Thermal water quality standards
Thermal pollution is the change in the water temperatures of lakes, rivers and other surface waters caused by man-made practices. These temperature changes may adversely affect fish and aquatic life in Wisconsin's surface waters by reducing the reproductive success of fish and aquatic life, contributing to habitat degradation and, in extreme cases, causing fish kills. Human health, domestic animals and wildlife may also be at risk if water temperatures are sufficiently high to cause scalding.
Protecting human health and welfare
To protect human health and welfare, revisions to Wisconsin's Thermal Water Quality Standards for surface waters were adopted on Oct. 1, 2010. Two chapters of the Wisconsin Administrative Code were modified during this rule revision effort. Chapter NR 102 was revised to create water quality standards for heat in surface waters. Chapter NR 106 was revised to include procedures to implement the thermal standards in WPDES permits issued to point sources discharging to surface waters of the state.
Implementing thermal standards in WPDES permits
Any surface water discharge with a WPDES permit may be subject to thermal regulations. This includes industrial, municipal and wastewater discharges. Guidance for Implementation of Wisconsin's Thermal Water Quality Standards is available to provide WPDES permittees as well as other interested entities with guidance on how to implement thermal standards in WPDES permits. This document provides guidance on several subjects including effluent temperature monitoring, how to calculate limits, compliance determinations and options for compliance flexibility.
Water Quality-Based Effluent Limitations (WQBELs)
The DNR calculates and determines the need for temperature limits upon permit reissuance. If you represent a surface water discharge and are interested in calculating limits prior to permit reissuance, contact your local basin engineer or specialist.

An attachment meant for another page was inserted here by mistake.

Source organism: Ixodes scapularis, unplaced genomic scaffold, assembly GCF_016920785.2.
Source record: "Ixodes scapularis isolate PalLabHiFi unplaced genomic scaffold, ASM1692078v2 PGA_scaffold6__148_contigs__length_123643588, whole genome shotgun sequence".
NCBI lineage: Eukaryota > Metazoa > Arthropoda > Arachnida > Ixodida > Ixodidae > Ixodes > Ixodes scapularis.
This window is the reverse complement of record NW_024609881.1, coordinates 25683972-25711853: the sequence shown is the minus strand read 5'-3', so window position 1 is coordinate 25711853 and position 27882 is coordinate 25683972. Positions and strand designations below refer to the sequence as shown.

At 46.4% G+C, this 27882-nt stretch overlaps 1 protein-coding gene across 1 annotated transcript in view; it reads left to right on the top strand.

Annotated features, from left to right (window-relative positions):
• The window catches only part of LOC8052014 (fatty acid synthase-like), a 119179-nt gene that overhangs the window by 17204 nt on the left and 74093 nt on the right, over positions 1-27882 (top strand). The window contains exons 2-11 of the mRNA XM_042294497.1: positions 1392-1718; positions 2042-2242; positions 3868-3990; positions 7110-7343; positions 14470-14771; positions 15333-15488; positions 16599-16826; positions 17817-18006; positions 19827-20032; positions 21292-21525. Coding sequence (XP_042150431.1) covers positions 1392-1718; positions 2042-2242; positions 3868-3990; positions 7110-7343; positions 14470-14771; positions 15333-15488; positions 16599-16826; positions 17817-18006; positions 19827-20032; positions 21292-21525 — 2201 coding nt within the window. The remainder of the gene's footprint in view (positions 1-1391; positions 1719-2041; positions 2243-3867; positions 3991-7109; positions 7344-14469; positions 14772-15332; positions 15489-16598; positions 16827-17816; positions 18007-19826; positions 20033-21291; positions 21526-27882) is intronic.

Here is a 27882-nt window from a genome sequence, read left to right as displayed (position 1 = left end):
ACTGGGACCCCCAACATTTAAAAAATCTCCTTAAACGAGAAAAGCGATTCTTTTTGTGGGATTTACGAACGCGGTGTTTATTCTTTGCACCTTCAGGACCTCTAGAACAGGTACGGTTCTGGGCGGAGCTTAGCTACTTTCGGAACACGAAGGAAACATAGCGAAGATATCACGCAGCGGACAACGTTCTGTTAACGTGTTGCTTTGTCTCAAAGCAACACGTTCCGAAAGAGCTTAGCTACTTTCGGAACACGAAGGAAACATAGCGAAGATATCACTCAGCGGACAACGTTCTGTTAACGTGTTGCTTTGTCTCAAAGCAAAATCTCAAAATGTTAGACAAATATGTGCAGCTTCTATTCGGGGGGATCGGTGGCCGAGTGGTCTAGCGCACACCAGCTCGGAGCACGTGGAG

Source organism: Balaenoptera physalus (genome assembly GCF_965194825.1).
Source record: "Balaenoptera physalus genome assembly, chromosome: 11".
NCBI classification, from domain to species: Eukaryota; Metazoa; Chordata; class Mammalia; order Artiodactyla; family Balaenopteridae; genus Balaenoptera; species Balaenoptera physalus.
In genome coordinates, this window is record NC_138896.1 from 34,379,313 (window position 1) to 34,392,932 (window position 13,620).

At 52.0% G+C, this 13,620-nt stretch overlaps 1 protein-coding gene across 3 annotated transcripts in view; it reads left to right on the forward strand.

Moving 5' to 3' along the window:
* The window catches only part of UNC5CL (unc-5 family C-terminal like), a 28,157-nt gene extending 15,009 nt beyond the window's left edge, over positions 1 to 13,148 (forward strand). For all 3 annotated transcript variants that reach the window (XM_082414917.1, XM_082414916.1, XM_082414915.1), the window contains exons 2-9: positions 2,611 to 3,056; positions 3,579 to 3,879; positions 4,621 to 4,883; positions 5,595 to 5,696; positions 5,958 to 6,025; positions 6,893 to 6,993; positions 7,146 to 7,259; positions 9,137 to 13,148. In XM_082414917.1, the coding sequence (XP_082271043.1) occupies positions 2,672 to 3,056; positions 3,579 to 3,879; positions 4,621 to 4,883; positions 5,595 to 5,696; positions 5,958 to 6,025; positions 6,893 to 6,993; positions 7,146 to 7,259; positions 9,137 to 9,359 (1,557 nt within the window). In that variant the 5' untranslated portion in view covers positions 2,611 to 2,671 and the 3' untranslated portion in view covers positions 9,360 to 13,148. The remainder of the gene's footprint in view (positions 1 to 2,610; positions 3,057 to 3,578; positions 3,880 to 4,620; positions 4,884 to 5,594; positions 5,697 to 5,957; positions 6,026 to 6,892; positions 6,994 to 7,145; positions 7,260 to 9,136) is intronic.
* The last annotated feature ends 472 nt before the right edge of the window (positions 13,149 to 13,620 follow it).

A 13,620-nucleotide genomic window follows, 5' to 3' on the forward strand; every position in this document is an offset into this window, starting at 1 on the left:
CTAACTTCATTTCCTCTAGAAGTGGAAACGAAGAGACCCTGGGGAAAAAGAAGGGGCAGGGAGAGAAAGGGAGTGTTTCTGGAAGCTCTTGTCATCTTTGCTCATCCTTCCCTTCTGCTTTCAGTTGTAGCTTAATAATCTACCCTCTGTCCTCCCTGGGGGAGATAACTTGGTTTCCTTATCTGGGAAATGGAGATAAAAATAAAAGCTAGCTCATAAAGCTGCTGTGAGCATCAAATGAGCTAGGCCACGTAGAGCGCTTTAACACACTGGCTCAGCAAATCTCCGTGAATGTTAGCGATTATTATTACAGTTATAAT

Options for flexibility
Several options are available to adjust or provide relief from the acute and sub-lethal temperature limits. These include:
- using monthly, updated receiving water flow rate (Qs);
- requesting a larger fraction of the receiving water flow rate used to calculate limits;
- increasing the size of the mixing zone;
- requesting a site specific ambient temperature;
- pursuing an alternative effluent limitation for temperature; and
- developing a site-specific temperature criteria.
Each of these options is described in the thermal guidance document (Chapters 9-15).
Another option available to municipal wastewater discharges is called "dissipative cooling." Dissipative cooling is frequently a straightforward compliance option that allows municipal discharges to drop sub-lethal temperature limits by accounting for rapid heat loss that occurs in the environment. Dissipative cooling demonstrations typically require some amount of effluent and in-stream temperature data collection. See Chapter 11 of the thermal guidance document for additional guidance.
Once you have completed the dissipative cooling study, submit the Dissipative Cooling Request (Form 3400-198) to your local DNR wastewater engineer or specialist.